Radicchios resemble round-headed lettuce and come in green and red varieties, the red types obtaining their best colour as temperatures fall in the autumn. They can be sown from now until August and either allowed to mature to form heads or used as a salad leaf. As with chicory they are bitter so only a few leaves are required to add sharpness and colour to summer salads. They are then, best sown in short rows or planted among other slow-growing crops as you won't need very many unless you have a passion for the flavour.
Courgettes and marrows
More frost-tender crops can be sown now that the long winter is finally a memory. They are of course best sown indoors although they can be sown direct at the end of the month and covered with a cloche or a glass jar placed over the soil.
If sowing in pots sow one seed per 7cm (3in) pot or alternatively sow into large cells in a cell tray. Some gardeners like to sow the large, flat seeds on their edge to ensure that water drains off in the soil and does not cause the seed to rot, but this is not essential.
Sow using fresh, free-draining seed compost, placing the seeds 1.5cm (3⁄4in) deep and keep in a warm propagator set at a minimum of 18C (65F). Germination is usually rapid (7-10 days) and as soon as the seedlings have emerged the propagator lid can be removed to avoid the plants from stretching. For the same reason, give the young plants as much light as possible.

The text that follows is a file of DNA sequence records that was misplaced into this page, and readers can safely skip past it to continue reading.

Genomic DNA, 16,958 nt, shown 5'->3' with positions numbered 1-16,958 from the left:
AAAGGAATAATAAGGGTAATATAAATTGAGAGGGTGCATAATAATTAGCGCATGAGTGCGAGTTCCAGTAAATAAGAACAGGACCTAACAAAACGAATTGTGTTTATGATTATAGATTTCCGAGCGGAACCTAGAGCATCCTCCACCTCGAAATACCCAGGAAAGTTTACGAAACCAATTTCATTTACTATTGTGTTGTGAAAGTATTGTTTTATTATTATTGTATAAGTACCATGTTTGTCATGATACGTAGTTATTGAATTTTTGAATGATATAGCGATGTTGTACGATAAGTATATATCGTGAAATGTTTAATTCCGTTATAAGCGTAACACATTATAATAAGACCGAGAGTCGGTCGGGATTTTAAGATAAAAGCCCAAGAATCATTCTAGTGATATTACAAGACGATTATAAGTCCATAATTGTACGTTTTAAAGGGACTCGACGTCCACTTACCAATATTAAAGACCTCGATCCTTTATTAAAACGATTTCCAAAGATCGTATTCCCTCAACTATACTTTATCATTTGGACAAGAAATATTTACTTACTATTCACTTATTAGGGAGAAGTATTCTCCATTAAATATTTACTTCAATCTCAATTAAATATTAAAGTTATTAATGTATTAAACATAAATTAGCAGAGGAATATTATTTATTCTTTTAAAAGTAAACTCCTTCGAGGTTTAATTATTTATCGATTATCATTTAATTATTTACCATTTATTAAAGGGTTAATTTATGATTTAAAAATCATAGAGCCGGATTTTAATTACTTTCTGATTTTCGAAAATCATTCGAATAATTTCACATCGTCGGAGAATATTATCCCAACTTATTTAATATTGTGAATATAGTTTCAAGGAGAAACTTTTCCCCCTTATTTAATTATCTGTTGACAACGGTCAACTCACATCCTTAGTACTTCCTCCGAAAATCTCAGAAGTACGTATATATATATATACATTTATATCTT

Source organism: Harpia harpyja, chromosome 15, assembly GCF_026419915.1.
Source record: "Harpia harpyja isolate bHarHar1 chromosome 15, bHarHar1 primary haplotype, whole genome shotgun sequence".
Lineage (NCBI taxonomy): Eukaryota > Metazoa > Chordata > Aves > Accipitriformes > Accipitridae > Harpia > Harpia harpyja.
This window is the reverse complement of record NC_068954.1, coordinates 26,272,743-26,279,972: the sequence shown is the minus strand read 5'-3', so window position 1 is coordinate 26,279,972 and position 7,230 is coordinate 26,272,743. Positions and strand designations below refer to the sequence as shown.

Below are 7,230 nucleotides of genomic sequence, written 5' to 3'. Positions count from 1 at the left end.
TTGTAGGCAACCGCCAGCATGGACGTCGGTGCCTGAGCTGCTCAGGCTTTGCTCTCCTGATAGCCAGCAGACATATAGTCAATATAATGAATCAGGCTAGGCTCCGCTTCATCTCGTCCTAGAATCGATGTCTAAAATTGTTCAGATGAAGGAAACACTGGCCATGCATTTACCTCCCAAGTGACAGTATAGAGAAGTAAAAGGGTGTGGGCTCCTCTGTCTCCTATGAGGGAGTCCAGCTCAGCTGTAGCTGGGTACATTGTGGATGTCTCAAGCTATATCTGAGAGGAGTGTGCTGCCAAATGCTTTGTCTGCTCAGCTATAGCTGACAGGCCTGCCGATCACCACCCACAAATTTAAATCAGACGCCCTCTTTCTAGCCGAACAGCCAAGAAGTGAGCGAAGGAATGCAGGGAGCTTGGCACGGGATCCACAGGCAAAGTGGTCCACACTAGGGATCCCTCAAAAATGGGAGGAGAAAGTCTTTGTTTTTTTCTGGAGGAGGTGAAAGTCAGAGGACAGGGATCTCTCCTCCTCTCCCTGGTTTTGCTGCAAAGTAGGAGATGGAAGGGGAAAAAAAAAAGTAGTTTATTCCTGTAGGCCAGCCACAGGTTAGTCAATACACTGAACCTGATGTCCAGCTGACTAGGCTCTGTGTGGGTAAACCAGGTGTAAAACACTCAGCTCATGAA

As mentioned, seeds can be sown direct into the soil from the middle of the month if the weather allows. In this case it is best to sow the seeds on a mound of soil to which some well-rotted garden compost has been added. Sowing in this way ensures that water runs away from both the seed and the stem of the growing plant should the weather turn wet. Sow two seeds 5cm (2in) apart in the top of the mound and water well. Sprinkle some slug pellets thinly over the top of the mound and cover with a cloche. When the seeds germinate, thin to the strongest.
Sowing top tips for May
• Rake the soil to break down any clods to form a fine, level seedbed prior to sowing your seeds. Rake in some general purpose fertiliser such as pelleted chicken or sheep manure or Growmore at the rate of around 112g (2oz) per square metre or yard, preferably a week prior to sowing.
May at a glance
• Salad leaves